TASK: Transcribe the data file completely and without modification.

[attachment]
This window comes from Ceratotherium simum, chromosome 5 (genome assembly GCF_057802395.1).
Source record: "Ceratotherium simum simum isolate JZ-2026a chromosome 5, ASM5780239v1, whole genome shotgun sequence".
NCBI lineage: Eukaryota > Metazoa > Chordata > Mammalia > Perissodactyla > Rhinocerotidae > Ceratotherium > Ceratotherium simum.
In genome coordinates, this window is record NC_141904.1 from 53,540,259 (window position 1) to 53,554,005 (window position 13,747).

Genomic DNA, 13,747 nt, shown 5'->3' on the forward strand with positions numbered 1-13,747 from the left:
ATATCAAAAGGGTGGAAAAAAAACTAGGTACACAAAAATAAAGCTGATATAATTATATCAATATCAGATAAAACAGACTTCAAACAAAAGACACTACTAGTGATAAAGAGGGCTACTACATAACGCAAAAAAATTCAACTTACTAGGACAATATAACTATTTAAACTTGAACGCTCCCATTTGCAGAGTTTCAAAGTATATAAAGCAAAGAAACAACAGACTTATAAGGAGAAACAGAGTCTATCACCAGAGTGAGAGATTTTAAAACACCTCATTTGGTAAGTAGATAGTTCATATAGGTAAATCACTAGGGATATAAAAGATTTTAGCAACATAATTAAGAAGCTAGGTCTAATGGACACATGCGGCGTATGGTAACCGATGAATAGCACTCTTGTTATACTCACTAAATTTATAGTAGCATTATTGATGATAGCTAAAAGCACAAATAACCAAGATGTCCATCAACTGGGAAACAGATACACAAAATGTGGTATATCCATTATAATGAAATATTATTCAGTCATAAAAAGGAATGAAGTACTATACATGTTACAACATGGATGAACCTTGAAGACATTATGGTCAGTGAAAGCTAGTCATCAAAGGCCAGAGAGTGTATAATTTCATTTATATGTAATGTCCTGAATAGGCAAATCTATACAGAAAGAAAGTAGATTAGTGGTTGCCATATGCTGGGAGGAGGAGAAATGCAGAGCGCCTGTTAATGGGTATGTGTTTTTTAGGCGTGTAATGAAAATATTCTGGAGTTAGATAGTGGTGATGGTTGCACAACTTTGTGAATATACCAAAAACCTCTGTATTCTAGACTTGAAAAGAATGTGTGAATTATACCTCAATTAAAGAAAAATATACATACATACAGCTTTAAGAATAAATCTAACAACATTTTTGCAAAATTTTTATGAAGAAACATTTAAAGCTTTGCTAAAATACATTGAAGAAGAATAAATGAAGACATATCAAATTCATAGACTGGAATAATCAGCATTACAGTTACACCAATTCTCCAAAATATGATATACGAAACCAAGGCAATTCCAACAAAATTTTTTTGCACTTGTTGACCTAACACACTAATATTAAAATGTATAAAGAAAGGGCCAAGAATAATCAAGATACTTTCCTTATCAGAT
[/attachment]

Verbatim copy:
This window comes from Ceratotherium simum, chromosome 5 (genome assembly GCF_057802395.1).
Source record: "Ceratotherium simum simum isolate JZ-2026a chromosome 5, ASM5780239v1, whole genome shotgun sequence".
NCBI lineage: Eukaryota > Metazoa > Chordata > Mammalia > Perissodactyla > Rhinocerotidae > Ceratotherium > Ceratotherium simum.
In genome coordinates, this window is record NC_141904.1 from 53,540,259 (window position 1) to 53,554,005 (window position 13,747).

Genomic DNA, 13,747 nt, shown 5'->3' on the forward strand with positions numbered 1-13,747 from the left:
ATATCAAAAGGGTGGAAAAAAAACTAGGTACACAAAAATAAAGCTGATATAATTATATCAATATCAGATAAAACAGACTTCAAACAAAAGACACTACTAGTGATAAAGAGGGCTACTACATAACGCAAAAAAATTCAACTTACTAGGACAATATAACTATTTAAACTTGAACGCTCCCATTTGCAGAGTTTCAAAGTATATAAAGCAAAGAAACAACAGACTTATAAGGAGAAACAGAGTCTATCACCAGAGTGAGAGATTTTAAAACACCTCATTTGGTAAGTAGATAGTTCATATAGGTAAATCACTAGGGATATAAAAGATTTTAGCAACATAATTAAGAAGCTAGGTCTAATGGACACATGCGGCGTATGGTAACCGATGAATAGCACTCTTGTTATACTCACTAAATTTATAGTAGCATTATTGATGATAGCTAAAAGCACAAATAACCAAGATGTCCATCAACTGGGAAACAGATACACAAAATGTGGTATATCCATTATAATGAAATATTATTCAGTCATAAAAAGGAATGAAGTACTATACATGTTACAACATGGATGAACCTTGAAGACATTATGGTCAGTGAAAGCTAGTCATCAAAGGCCAGAGAGTGTATAATTTCATTTATATGTAATGTCCTGAATAGGCAAATCTATACAGAAAGAAAGTAGATTAGTGGTTGCCATATGCTGGGAGGAGGAGAAATGCAGAGCGCCTGTTAATGGGTATGTGTTTTTTAGGCGTGTAATGAAAATATTCTGGAGTTAGATAGTGGTGATGGTTGCACAACTTTGTGAATATACCAAAAACCTCTGTATTCTAGACTTGAAAAGAATGTGTGAATTATACCTCAATTAAAGAAAAATATACATACATACAGCTTTAAGAATAAATCTAACAACATTTTTGCAAAATTTTTATGAAGAAACATTTAAAGCTTTGCTAAAATACATTGAAGAAGAATAAATGAAGACATATCAAATTCATAGACTGGAATAATCAGCATTACAGTTACACCAATTCTCCAAAATATGATATACGAAACCAAGGCAATTCCAACAAAATTTTTTTGCACTTGTTGACCTAACACACTAATATTAAAATGTATAAAGAAAGGGCCAAGAATAATCAAGATACTTTCCTTATCAGAT